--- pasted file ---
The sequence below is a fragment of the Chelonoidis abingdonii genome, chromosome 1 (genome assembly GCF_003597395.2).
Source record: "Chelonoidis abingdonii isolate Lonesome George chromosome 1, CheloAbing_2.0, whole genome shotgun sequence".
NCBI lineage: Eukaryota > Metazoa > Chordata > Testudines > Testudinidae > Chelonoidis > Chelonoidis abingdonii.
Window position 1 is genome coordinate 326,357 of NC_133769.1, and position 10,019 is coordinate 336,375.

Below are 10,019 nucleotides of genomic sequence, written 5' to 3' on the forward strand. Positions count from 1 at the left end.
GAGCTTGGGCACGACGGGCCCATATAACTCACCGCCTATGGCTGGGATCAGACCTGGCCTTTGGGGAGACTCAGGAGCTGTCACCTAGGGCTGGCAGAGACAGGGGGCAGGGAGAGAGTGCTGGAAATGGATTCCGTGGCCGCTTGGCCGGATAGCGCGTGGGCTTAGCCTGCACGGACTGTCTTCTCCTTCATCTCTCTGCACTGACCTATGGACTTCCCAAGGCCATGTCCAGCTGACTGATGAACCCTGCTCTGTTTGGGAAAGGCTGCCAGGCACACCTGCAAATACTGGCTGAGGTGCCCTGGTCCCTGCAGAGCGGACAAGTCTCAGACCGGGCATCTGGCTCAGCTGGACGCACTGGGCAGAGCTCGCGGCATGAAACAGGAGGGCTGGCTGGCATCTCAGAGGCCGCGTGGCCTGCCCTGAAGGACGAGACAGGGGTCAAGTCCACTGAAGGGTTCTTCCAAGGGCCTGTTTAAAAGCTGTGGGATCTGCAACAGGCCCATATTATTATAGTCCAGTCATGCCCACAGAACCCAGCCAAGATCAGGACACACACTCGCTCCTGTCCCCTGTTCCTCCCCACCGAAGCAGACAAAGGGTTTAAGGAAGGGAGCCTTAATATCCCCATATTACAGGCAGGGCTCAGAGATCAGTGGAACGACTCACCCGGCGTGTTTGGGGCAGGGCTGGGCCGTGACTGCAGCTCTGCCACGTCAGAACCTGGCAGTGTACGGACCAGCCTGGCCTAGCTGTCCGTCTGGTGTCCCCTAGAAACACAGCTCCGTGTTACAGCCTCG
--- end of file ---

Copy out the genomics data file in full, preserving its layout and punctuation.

The sequence below is a fragment of the Chelonoidis abingdonii genome, chromosome 1 (genome assembly GCF_003597395.2).
Source record: "Chelonoidis abingdonii isolate Lonesome George chromosome 1, CheloAbing_2.0, whole genome shotgun sequence".
NCBI lineage: Eukaryota > Metazoa > Chordata > Testudines > Testudinidae > Chelonoidis > Chelonoidis abingdonii.
Window position 1 is genome coordinate 326,357 of NC_133769.1, and position 10,019 is coordinate 336,375.

Below are 10,019 nucleotides of genomic sequence, written 5' to 3' on the forward strand. Positions count from 1 at the left end.
GAGCTTGGGCACGACGGGCCCATATAACTCACCGCCTATGGCTGGGATCAGACCTGGCCTTTGGGGAGACTCAGGAGCTGTCACCTAGGGCTGGCAGAGACAGGGGGCAGGGAGAGAGTGCTGGAAATGGATTCCGTGGCCGCTTGGCCGGATAGCGCGTGGGCTTAGCCTGCACGGACTGTCTTCTCCTTCATCTCTCTGCACTGACCTATGGACTTCCCAAGGCCATGTCCAGCTGACTGATGAACCCTGCTCTGTTTGGGAAAGGCTGCCAGGCACACCTGCAAATACTGGCTGAGGTGCCCTGGTCCCTGCAGAGCGGACAAGTCTCAGACCGGGCATCTGGCTCAGCTGGACGCACTGGGCAGAGCTCGCGGCATGAAACAGGAGGGCTGGCTGGCATCTCAGAGGCCGCGTGGCCTGCCCTGAAGGACGAGACAGGGGTCAAGTCCACTGAAGGGTTCTTCCAAGGGCCTGTTTAAAAGCTGTGGGATCTGCAACAGGCCCATATTATTATAGTCCAGTCATGCCCACAGAACCCAGCCAAGATCAGGACACACACTCGCTCCTGTCCCCTGTTCCTCCCCACCGAAGCAGACAAAGGGTTTAAGGAAGGGAGCCTTAATATCCCCATATTACAGGCAGGGCTCAGAGATCAGTGGAACGACTCACCCGGCGTGTTTGGGGCAGGGCTGGGCCGTGACTGCAGCTCTGCCACGTCAGAACCTGGCAGTGTACGGACCAGCCTGGCCTAGCTGTCCGTCTGGTGTCCCCTAGAAACACAGCTCCGTGTTACAGCCTCG